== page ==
Wednesday, February 15, 2012


I love books. It's true, besides alcohol I can say books are another addiction of mine. I am pretty sure I came out of the womb reading because I can't remember a time when I couldn't. I'm like some wired nutcase in a bookstore. I love the colors, the titles, the shapes. Good thing I never seem to have a lot of extra money or I would go wild and keep buying books.

To counter my ever growing library my husband and oldest child thought a Nook Tablet would be a great place for me to store my books. However it just gave me another resource for reading and I am often reading one physical book and one Nook book at the same time. So imagine my utter devestation when I found out our oldest child had Dyslexia. I remember being so confused that the child could draw, and create, and build enormous Lego creations but couldn't read simple books.

He struggled for years, we took out a loan and sent him for special tutoring. It wasn't until he was in the sixth grade and a teacher told us that he spelled phonetically that we began to sense there was something else going on. Sure enough, he had Dyslexia. He was missing an entire area of "bank words". Words that all of us know and tuck away. His grades and self-esteem were struggling. He had to see a psychiatrist. I was devestated. How could my child not have my love of the written word?

(Are you catching all the I's?) Well he had a lot more tutoring after that and today he is planning to go to college. He's taking AP courses, could have graduated a semester early and has a 3.9 GPA. In other words he's just fine. So it shouldn't have come as a surprise that his younger brother and sister would also struggle with the same learning disability. Our middle son has just a touch but with regular tutoring he stays on track. Our daughter is a different story.

She has some ADD along with her Dyslexia. But where her older brother could grasp and move on, she works at a much different place. This made me frustrated. She gets tutored a lot. Like five days a week. Her progress at times is very slow. And then in the next breath, she's brilliant. A puzzle for sure. So a few days ago I headed to a conference with her reading specialist. I knew what to expect, I knew what was going to be said, part of me didn't even want to go. But as usual my HP has bigger plans than me. I went, I shut my mouth, and I listened. I came away for once wondering what I could do. Really do....

The answer came in a book I am currently reading. "Unwasted" by Sacha Scoblic is a great book about one woman's journey into sobriety. The author is funny, candid, and not afraid of the truth. And truth is just what she handed me. She was talking about trading one addiction for another. Something I know I'm partial to. Hers was spending instead of drinking. How did she finally kick this habit? By realizing that she wasn't entitled to a lifestyle she thought she was, and she started to accept the life she had.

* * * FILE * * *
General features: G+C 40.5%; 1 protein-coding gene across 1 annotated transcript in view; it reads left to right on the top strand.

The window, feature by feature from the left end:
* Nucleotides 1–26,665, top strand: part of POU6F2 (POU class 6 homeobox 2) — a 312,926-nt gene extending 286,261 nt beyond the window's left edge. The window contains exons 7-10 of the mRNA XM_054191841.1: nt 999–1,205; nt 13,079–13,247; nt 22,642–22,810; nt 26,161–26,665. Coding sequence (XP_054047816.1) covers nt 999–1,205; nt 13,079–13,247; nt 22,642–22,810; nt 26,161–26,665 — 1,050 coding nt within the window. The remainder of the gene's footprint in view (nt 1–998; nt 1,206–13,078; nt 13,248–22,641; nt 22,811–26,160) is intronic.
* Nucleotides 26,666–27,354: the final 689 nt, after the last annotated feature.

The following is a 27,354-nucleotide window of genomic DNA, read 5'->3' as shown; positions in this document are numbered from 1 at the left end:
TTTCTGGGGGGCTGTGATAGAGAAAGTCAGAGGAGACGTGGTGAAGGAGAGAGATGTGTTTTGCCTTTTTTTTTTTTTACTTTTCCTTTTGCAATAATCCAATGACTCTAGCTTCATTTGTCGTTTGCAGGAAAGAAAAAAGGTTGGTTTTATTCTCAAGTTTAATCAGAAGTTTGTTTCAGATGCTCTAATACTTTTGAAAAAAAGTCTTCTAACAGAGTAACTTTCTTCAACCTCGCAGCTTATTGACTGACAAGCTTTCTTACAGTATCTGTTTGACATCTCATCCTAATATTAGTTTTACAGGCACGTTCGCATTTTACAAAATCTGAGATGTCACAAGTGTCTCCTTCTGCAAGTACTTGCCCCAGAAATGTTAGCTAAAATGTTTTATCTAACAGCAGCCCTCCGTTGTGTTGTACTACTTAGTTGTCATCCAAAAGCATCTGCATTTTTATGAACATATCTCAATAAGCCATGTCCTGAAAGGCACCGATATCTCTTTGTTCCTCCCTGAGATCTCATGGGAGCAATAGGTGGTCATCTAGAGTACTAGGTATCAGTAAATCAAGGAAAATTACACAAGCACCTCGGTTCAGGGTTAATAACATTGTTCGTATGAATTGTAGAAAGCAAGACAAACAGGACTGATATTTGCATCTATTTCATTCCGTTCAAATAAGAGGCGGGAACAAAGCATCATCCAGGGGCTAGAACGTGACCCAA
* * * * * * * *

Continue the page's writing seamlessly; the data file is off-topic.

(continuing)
Bingo! At that moment my whole thought process shifted. I had been so wrapped up in what I thought I was entitled to. A lifestyle without issues, good children with great grades, high achievers, kids that didn't need tutoring, and on and on. How humbling to realize that it wasn't about me. It's about them. My role is to throw out what I thought I was entitled to and to start focusing on what was in the here and now.

Since then I've stepped up to the plate. I've started researching what I can do to help her learn the way she needs to learn. I work with her an extra hour each night. The progress is slow but she's doing fine. She needs me to give her every tool to succeed. I can do that by setting my agenda down. I'm not entitled to a perfect life. I have been given the ability to help her succeed, and I need to use that to be there for her.

I needed this lesson. By laying down what I thought I was entitled to I was able to focus on what I've been given. Which are wonderfully, talented, creative, beautiful children who simply learn differently than others. I needed a dose of humility, and I found it in a book about recovery. How awesome is that.....(like I needed another reason to buy more books ;-)


  1. Love this!!
    A while back I wrote about why I love books. Last Christmas everyone was getting Nooks in the family; I got wind of this and sent out a blanket email asking that I please DO NOT receive this gift.. No, I have to hold, feel, smell, see the book in its entirety -

    Love too, your discovery about your children!

    1. nice...i love books too...probably a little addiction there for me...smiles...some cool insights you gleaned from this one too...on entitlement...thanks for sharing that ah ha moment as i can def get that way as well....

  2. What I've been given is frequently far removed from what I thought I wanted. And far better!

  3. This is such a fantastic post and I can so relate. With children with developmental disablities, I felt like I had to do something. Wait, not just something, EVERYTHING. I had to fight, push, research, pay, go, stay, chase tail. And then I learned that I needed to accept. I had to surrender. No, I didn't have to just do nothing, but I had to apply the serenity prayer to the whole thing and really decide what I could and couldn't accomplish, what the kids needed from me and didn't need from me and what was really important. I also had to try to discover and accept what was meant to be, wait for more to be revealed and to stop the madness.

    Thank you for sharing this.

  4. Thanks for writing about this. I think that the cookie cutter vision of parents, spouses, kids sells everyone short. Glad that you can step out of the boxed in vision and see them for how unique and beautiful they are.